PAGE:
Why should Japanese kids care about a manga set in China’s Warring States Period, (475-221 B.C.)? The players and power struggles are hard enough for professional historians (and this reviewer) to grasp, let alone 10-year-olds.

Yasuhisa Hara found a winning answer in “Kingdom,” a manga that, starting in 2006, has sold more than 30 million paperback volumes, spawned an anime series and now a feature film.

Like the manga, Shinsuke Sato’s screen adaptation centers on two boys — war orphans who grow up in a peasant village and become inseparable. As young men, Shin (Kento Yamazaki) and Hyou (Ryo Yoshizawa) dream of becoming great generals and uniting the country. Then, one day, soldiers come to the village and take Hyou away to the court of King Eisei, who rules one of the kingdoms contending for mastery of China.

Kingdom (Kingudamu)
Run Time 134 mins.
Opens April 19

Not long after, Hyou returns to the village, fatally wounded. He was, he tells Shin, in the service of King Eisei as a double — and became the victim of an assassin. Grieving and enraged, Shin sets out to get payback for his friend.

“Kingdom” is no simple revenge epic, however. Many characters — some real historical figures, some not — make their appearance, all played by Japanese actors. Many battles are fought, both mano-a-mano and army-vs.-army, with the expected heavy fictionalizing, if with an unexpectedly heavy use of realistic swordplay and stunts instead of the now standard fantastical CG and wire work.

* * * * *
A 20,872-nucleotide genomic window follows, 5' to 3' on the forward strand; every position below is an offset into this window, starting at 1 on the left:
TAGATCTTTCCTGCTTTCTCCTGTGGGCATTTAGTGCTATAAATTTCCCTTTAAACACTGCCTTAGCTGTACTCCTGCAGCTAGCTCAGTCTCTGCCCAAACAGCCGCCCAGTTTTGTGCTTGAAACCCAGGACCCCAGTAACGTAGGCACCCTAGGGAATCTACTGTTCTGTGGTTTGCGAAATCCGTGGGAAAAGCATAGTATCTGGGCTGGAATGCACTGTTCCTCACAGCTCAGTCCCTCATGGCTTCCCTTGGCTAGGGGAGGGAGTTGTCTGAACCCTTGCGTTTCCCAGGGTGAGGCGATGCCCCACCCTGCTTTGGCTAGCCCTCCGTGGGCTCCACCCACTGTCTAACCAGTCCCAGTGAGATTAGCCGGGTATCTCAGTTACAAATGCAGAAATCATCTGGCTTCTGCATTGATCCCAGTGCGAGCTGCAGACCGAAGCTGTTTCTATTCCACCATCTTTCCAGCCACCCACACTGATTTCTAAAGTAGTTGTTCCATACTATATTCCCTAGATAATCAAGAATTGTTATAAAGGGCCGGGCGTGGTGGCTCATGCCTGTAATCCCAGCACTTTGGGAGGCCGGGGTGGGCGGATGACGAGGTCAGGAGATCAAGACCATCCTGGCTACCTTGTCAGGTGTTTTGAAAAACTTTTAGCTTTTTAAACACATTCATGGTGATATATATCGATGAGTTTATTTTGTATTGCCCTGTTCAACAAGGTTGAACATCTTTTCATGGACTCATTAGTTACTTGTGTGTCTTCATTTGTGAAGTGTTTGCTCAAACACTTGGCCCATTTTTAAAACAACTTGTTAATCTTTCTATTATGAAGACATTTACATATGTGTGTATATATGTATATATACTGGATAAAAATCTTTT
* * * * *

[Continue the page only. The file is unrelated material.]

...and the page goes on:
But the story of Shin remains central. Playing this general-in-the-making, Yamazaki is all burning ambition and rage, reaching for his sword at the slightest provocation. In the process he starts to become an annoying definition of “hothead.” Even Eisei, a cool-minded type who was unfairly ousted from his palace by his sneaky half-brother Seikyou (Kanata Hongo), stirs Shin’s wrath for his lookalike’s fate, though Hyou saw his dangerous job as a career stepping stone, not a death sentence.

Even so, Shin and Eisei find common cause, and are soon joined by a host of colorful allies, including You Tan Wa (Masami Nagasawa), a fiery female warrior who leads a despised but fearsome mountain tribe, and Ka Ryou Ten (Kanna Hashimoto), who we first see waddling in a cute bird costume, but who has lethal tricks up her feathers. Holding the key to Shin and Eisei’s triumph or defeat, though, is Ouki (Takao Osawa), a general whose muscular presence and air of supreme confidence first made Shin want to be a leader.

What Chinese viewers make of this Japanized, cartoonish action film based on key figures and events in their history I don’t know: “Kingdom” has not yet been released in China. My guess is that their reaction will resemble that of Japanese viewers to Hollywood samurai films, beginning with puzzlement.

What I can say, though, is that Sato, who also directed the sci-fi hits “I Am a Hero” (2016) and “Inuyashiki” (2018), has stepped out of his genre comfort zone with his usual thrill-a-minute dynamism and pace. Unlike the many local historical epics that get bogged down in explanations and melodramatics, “Kingdom” clips along while delivering intricately and imaginatively choreographed action scenes that are fun to watch if not especially deep.

Sato is not the second coming of Akira “Seven Samurai” Kurosawa. But then, who is?

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